Dhe green part of the federal government is not only against a real extension of the service life of nuclear power plants because of the radiation risks, but also because continued operation will not really alleviate the energy crisis. According to Economics Minister Robert Habeck (Greens), the reactors do not make a significant contribution to security of supply, nor do they depress electricity prices to any great extent. In fact, the most expensive of the power plants just needed to cover the demand for electricity set the tariff for all others. These are currently the expensive gas power plants. Even nuclear power would not change much in terms of their price dominance, argue Habeck and others.
But there are more and more scientific findings that contradict this assessment. In mid-September, the Ifo Institute found out that continuing to use the last three nuclear power plants would reduce the price of electricity by 4 percent in 2023. After all, the piles could generate 4 percent of Germany’s electricity. The Ifo is skeptical about the “operational reserve” made possible by Habeck for only the two southern German nuclear power plants until the spring: The systems are unsuitable for compensating for fluctuations in demand and renewable energies, “the cost structure requires continuous operation”. The quintessence of the researchers is: “It may make sense to keep the option of nuclear power open beyond a crisis-related, short-term extension in the coming year.”
A new study by economists at the Friedrich-Alexander University in Erlangen-Nuremberg points in the same direction. The paper considers different scenarios depending on German and international conditions regarding supply, demand, price or weather conditions. Namely in the short term until 2024 and in the medium term until 2027, with an emissions price of 80 and 100 euros per tonne of carbon dioxide being used as a basis for the key years.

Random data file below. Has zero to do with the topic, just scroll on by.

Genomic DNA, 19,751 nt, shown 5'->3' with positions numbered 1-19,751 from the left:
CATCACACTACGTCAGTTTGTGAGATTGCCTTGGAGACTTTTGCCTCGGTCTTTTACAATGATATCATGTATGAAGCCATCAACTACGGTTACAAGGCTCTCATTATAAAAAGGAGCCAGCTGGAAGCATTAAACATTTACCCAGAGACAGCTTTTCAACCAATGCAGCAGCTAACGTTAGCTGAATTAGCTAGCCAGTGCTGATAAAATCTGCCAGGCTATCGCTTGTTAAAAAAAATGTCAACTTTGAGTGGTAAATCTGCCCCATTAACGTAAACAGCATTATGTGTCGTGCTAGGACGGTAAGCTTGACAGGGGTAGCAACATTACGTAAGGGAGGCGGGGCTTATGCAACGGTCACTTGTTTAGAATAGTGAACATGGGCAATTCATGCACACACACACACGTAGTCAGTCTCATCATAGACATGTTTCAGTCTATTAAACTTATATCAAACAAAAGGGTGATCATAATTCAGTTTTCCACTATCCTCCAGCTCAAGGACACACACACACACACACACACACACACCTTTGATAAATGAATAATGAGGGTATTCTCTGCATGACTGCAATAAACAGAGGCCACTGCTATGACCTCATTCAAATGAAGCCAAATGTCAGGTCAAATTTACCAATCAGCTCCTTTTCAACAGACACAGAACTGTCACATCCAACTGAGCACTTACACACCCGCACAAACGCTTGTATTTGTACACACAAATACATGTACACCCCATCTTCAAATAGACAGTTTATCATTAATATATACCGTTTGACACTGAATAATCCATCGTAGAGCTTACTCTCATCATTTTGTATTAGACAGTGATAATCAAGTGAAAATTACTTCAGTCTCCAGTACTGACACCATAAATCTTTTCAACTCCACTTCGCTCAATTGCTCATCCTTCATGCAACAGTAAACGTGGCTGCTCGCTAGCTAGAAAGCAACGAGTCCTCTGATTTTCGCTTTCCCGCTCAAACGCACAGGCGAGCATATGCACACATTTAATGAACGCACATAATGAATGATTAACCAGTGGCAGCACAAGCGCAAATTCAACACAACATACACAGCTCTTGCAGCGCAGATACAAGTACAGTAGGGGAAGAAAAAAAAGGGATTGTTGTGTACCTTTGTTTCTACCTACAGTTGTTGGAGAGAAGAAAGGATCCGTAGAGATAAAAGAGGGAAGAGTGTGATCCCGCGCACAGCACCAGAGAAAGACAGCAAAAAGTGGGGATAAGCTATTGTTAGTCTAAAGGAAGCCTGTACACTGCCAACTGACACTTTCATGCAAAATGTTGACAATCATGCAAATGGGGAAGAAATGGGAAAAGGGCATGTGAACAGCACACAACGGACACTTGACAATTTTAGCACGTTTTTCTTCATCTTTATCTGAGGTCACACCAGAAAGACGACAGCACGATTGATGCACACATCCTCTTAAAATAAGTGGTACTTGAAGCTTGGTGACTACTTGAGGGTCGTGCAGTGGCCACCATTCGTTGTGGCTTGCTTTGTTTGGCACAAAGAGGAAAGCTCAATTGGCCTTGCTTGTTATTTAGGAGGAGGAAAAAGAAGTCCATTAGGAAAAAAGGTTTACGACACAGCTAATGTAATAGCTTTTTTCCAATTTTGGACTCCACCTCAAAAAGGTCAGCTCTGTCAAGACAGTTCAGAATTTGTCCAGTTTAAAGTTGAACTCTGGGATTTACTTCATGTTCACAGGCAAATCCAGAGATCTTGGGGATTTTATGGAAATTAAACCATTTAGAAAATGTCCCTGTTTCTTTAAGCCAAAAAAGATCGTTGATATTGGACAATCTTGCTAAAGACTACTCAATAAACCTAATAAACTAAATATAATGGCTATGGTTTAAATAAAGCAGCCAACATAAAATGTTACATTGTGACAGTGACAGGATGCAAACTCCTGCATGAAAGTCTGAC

In the optimistic scenario, the model assumes electricity demand falling by a tenth, a European gas wholesale price of 120 euros per megawatt hour (MWh), production by French nuclear power plants of 370 terawatt hours (TWh), an ambitious expansion of renewables in neighboring countries and a “weather year “ as in 2020. For the pessimistic perspective, unchanged demand and prices of 180 euros are assumed, as well as 330 TWh, a delayed expansion of green electricity and 10 percent less favorable weather than in 2020.
The study makes it clear that the largest increase in capacity can be expected from renewable energies. Depending on the pace, German expansion alone will reach a minimum of 38 gigawatts (GW) by 2024 and a maximum of 139 gigawatts (GW) by 2027. But traditional forms of production can also make a contribution if they are allowed to. For example, if the coal plants from the third and fourth decommissioning tenders stay online, the expansion is 2.7 GW. If the nuclear power plants continue to run – all three – they can be expected to generate 4.1 GW.
Very high price effects
Even if the increase in supply from nuclear fission is limited, the price effects are high, especially in the short term. Even in a pessimistic scenario, nuclear energy will lower the electricity price in 2024 by 8.5 percent to 223 euros per megawatt hour compared to the otherwise expected level. In the optimistic case, it is minus 12.1 percent to 106 euros. The contribution to the price reduction of the coal-fired power plants that continue to run and the ambitious expansion of renewables is much lower at a maximum of 5 percent. If you combine all performance increases, the average electricity price in 2024 will be 102 euros at best and 208 euros at worst. Without these steps it would be 120 and 244 euros.
In the optimistic scenario, the continuation of nuclear power with new fuel rods would displace emission-intensive lignite and would therefore have the greatest reduction effect on greenhouse gas emissions. With a pessimistic assumption, the emission effect would be smaller, but still significant, because the combustion of natural gas, hard coal and oil would decrease.
For 2027, the scientists around Veronika Grimm expect an electricity price of between 87 and 137 euros per MWh without additional capacity expansion. With more renewables, the price could then be pushed down the most, optimistically by 13 percent and pessimistically by 4 percent. But even then, nuclear power could still achieve a price reduction of 2 to 10 percent. In the optimistic scenario, nuclear energy would still be ahead in reducing emissions, but in the event of a negative development of the conditions, the contribution of green electricity to climate protection would be greater.